Residents of These Non-Member States Can Now Visit the EU

The sole Southeast Asian country on the list is Thailand; Vietnam and Singapore did not make the cut.

The Brussels skyline seen from the Mont des Arts Gardens. (Photo: Dimitris Vetsikas/Pixabay)

Starting today, the European Union will gradually lift restrictions on non-essential travel from a select group of countries that have successfully curbed the spread of Covid-19. Earlier reports said that as many as 54 nations were on the draft list, but that number has since been whittled down to 15, according to the final recommendation adopted yesterday by the EU’s Council of Ministers.

This paves the way for the resumption of leisure travel between the EU and three nearer neighbors, namely Georgia, Montenegro, and Serbia, along with a dozen countries farther afield. In the Asia-Pacific region, residents of Australia, Japan, New Zealand, South Korea, and Thailand can now visit the bloc; those in China will be eligible once reciprocal arrangements have been confirmed for EU nationals. As for Africa, travelers based in Algeria, Morocco, Rwanda, and Tunisia will also be accepted. The only two countries in the Americas that made the list were Canada and Uruguay. Residents of the United States and Brazil—the nations with the two highest numbers of Covid-19 cases worldwide—remain barred from entering the EU.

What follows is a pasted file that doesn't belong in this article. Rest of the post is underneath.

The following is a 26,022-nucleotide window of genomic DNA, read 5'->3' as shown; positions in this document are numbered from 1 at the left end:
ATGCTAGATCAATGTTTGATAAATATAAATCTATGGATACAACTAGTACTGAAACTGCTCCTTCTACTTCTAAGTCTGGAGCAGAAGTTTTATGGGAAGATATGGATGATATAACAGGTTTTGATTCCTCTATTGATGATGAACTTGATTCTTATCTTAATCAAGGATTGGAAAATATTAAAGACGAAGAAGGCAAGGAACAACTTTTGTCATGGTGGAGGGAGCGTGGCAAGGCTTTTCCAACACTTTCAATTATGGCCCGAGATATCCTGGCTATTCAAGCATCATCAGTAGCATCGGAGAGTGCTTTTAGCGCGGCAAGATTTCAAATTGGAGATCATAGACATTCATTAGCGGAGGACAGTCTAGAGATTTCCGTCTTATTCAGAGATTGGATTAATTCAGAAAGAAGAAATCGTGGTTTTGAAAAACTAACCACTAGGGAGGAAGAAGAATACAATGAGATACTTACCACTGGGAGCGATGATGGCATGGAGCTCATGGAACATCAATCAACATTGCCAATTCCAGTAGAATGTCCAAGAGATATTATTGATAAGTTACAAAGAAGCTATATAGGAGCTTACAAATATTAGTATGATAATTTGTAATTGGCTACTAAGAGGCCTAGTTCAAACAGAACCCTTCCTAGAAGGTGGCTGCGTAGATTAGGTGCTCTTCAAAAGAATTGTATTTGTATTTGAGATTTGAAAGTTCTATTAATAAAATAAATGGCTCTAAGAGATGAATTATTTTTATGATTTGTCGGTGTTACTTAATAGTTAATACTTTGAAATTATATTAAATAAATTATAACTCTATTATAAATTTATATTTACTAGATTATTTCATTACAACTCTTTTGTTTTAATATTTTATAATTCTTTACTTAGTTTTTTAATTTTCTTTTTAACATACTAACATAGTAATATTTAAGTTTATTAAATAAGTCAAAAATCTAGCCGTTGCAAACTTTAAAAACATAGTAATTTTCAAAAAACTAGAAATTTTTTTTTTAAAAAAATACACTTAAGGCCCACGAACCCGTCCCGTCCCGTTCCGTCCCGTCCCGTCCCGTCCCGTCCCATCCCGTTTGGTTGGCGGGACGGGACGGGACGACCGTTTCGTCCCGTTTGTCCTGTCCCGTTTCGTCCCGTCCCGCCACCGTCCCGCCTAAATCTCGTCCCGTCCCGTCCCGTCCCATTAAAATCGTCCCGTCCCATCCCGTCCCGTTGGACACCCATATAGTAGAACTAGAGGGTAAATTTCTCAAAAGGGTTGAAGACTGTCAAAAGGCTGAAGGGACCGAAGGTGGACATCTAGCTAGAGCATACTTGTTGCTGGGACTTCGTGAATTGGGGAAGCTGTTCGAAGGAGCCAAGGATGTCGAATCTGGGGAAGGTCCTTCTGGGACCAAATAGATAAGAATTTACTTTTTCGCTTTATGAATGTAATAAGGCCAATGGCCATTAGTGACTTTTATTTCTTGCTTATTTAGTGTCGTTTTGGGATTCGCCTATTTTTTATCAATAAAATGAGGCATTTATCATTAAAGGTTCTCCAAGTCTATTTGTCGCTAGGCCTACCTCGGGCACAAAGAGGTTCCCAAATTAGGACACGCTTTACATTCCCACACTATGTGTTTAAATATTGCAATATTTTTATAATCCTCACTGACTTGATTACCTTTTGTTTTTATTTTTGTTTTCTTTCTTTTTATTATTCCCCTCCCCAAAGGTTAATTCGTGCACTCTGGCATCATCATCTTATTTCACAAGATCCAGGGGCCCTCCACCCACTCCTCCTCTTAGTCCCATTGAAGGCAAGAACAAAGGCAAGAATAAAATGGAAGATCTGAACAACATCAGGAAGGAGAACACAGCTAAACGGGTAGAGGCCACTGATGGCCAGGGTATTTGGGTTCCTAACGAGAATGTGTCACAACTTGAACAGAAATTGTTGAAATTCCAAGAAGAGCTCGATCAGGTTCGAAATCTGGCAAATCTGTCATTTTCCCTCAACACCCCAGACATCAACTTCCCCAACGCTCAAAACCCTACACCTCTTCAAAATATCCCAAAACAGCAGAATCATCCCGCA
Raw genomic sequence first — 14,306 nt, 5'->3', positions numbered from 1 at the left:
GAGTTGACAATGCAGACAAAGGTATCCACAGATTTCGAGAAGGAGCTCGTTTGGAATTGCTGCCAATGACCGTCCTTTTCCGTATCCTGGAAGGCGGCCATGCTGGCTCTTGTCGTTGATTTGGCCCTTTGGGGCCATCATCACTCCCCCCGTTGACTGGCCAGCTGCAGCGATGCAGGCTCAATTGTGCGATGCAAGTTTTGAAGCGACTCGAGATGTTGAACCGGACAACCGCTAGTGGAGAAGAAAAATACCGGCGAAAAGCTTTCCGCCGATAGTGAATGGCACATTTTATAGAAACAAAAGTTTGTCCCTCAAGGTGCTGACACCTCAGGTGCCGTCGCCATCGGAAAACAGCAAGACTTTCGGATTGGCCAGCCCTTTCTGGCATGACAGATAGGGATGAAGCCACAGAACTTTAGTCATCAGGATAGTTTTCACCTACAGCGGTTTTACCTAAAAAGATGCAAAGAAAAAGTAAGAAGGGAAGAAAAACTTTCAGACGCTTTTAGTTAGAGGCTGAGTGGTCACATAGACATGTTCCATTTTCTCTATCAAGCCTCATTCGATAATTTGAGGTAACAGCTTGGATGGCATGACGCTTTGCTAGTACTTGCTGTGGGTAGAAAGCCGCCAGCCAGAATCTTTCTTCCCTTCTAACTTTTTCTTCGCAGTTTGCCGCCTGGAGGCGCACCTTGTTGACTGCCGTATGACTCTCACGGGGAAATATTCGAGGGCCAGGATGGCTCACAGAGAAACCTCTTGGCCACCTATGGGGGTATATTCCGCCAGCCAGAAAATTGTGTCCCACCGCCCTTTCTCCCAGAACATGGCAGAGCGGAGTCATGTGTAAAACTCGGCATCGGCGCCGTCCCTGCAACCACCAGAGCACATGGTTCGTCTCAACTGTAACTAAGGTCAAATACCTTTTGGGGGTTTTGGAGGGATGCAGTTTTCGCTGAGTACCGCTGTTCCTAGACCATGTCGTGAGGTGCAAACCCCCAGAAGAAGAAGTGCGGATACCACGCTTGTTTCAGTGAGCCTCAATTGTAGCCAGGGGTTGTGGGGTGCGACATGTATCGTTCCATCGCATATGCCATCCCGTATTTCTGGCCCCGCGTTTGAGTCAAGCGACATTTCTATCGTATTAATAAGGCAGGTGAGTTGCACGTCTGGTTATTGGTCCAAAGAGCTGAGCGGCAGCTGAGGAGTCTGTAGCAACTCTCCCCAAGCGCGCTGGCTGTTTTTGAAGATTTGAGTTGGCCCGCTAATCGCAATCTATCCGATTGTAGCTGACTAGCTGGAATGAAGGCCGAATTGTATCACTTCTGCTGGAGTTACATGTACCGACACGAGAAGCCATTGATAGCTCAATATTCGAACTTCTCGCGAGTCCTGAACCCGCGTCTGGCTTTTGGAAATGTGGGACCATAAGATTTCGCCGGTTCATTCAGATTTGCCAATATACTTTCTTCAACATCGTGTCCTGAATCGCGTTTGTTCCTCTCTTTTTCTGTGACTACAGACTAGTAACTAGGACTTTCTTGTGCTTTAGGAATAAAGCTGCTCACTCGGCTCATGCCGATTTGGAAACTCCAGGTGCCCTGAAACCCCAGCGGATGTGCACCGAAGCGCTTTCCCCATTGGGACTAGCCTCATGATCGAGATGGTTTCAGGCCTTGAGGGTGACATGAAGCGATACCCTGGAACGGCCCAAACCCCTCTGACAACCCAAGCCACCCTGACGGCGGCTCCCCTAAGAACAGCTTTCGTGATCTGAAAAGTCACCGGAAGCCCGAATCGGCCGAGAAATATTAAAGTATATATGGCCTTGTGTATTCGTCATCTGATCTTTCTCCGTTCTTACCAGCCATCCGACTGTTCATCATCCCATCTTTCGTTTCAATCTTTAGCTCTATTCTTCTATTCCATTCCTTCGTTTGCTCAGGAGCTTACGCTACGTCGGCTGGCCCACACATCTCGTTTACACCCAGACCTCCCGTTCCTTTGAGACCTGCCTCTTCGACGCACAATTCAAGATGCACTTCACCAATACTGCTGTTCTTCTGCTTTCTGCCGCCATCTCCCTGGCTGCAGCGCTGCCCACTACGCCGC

There are, of course, a number of exceptions for people from countries not included on the “safe list.” EU citizens and their family members, long-term EU residents, and travelers “with an essential function or need”, are exempt from the entry restrictions, as are healthcare professionals and humanitarian aid workers, transit passengers, international students, and seasonal workers in agriculture.

According to the EU Council of Ministers, the “safe list” has been drawn up based on assessments of the epidemiological situation in each non-member country according to a range of criteria. The number of new Covid-19 cases recorded over the last two weeks, and infection rates per 100,000 people, should be either close to or below the EU average (as it stood on June 15); the nation in question should also have recorded a “stable or decreasing trend of new cases over this period in comparison to the previous 14 days.” Each country’s overall response to the pandemic is also being taken into account, with EU officials looking at containment measures in place, testing and contact tracing, and the reliability of official data. The list will be updated every two weeks; countries may be dropped if their domestic Covid-19 outbreaks suddenly worsen.

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